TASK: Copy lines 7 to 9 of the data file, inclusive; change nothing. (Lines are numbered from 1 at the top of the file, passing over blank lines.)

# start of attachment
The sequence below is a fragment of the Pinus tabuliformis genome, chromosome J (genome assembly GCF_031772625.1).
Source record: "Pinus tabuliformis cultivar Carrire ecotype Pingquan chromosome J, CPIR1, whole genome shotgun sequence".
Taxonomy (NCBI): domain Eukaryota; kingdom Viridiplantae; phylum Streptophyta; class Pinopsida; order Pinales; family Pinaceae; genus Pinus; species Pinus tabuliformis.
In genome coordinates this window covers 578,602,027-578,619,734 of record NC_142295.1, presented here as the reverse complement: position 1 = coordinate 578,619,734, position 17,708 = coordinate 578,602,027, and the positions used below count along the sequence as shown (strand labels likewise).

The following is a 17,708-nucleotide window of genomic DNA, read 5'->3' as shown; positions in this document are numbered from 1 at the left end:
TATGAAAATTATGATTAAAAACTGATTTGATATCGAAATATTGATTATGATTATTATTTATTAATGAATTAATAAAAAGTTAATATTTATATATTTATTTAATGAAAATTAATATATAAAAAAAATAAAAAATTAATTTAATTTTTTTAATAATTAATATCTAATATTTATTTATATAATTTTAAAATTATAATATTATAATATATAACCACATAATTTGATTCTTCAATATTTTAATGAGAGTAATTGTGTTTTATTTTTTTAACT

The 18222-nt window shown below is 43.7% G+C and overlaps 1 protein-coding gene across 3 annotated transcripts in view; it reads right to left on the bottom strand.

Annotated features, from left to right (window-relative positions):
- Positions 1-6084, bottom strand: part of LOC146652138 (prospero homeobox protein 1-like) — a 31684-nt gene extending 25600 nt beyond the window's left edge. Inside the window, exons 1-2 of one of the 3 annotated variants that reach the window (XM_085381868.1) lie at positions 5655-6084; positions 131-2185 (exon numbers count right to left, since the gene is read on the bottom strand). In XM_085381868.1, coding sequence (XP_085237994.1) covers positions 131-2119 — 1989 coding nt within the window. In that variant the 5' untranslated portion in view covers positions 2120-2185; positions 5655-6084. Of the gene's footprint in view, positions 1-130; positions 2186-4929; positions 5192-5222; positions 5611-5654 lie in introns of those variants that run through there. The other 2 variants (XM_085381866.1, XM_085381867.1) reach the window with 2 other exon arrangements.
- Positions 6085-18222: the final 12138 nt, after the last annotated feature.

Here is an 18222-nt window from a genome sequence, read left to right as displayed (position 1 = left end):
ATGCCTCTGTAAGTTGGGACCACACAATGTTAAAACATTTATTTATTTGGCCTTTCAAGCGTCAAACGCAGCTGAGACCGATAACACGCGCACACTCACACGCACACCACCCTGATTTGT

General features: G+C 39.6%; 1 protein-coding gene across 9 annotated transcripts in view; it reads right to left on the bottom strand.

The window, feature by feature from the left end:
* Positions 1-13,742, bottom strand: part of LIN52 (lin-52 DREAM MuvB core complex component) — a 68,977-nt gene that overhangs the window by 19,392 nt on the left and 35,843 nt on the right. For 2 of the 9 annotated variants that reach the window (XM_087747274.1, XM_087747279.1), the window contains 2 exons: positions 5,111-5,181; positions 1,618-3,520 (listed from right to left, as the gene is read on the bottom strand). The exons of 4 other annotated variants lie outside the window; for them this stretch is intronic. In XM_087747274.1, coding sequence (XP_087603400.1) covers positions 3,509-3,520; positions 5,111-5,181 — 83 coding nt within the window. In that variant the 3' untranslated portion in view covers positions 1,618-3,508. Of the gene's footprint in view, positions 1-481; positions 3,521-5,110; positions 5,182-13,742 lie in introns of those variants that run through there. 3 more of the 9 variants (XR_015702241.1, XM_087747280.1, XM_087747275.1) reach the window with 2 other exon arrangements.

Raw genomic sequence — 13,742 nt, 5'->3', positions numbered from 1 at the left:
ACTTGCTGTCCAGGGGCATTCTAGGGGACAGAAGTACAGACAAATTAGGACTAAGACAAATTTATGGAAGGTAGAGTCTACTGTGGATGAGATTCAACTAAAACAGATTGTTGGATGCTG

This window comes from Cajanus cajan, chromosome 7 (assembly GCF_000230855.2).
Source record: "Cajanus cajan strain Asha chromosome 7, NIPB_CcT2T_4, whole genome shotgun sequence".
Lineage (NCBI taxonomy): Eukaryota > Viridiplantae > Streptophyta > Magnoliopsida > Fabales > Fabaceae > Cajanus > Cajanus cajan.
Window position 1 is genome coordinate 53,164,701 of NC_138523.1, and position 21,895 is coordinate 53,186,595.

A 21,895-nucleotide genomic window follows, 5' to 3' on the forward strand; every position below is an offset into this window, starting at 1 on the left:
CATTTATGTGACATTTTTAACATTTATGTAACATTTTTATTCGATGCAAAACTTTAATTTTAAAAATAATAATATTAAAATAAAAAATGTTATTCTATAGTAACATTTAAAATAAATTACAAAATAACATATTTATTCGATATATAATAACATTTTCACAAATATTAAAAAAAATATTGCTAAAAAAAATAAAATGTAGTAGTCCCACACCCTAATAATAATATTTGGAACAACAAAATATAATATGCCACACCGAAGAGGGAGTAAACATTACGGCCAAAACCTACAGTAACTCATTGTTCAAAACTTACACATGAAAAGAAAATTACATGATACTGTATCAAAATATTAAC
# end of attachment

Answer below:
The 18222-nt window shown below is 43.7% G+C and overlaps 1 protein-coding gene across 3 annotated transcripts in view; it reads right to left on the bottom strand.

Annotated features, from left to right (window-relative positions):
- Positions 1-6084, bottom strand: part of LOC146652138 (prospero homeobox protein 1-like) — a 31684-nt gene extending 25600 nt beyond the window's left edge. Inside the window, exons 1-2 of one of the 3 annotated variants that reach the window (XM_085381868.1) lie at positions 5655-6084; positions 131-2185 (exon numbers count right to left, since the gene is read on the bottom strand). In XM_085381868.1, coding sequence (XP_085237994.1) covers positions 131-2119 — 1989 coding nt within the window. In that variant the 5' untranslated portion in view covers positions 2120-2185; positions 5655-6084. Of the gene's footprint in view, positions 1-130; positions 2186-4929; positions 5192-5222; positions 5611-5654 lie in introns of those variants that run through there. The other 2 variants (XM_085381866.1, XM_085381867.1) reach the window with 2 other exon arrangements.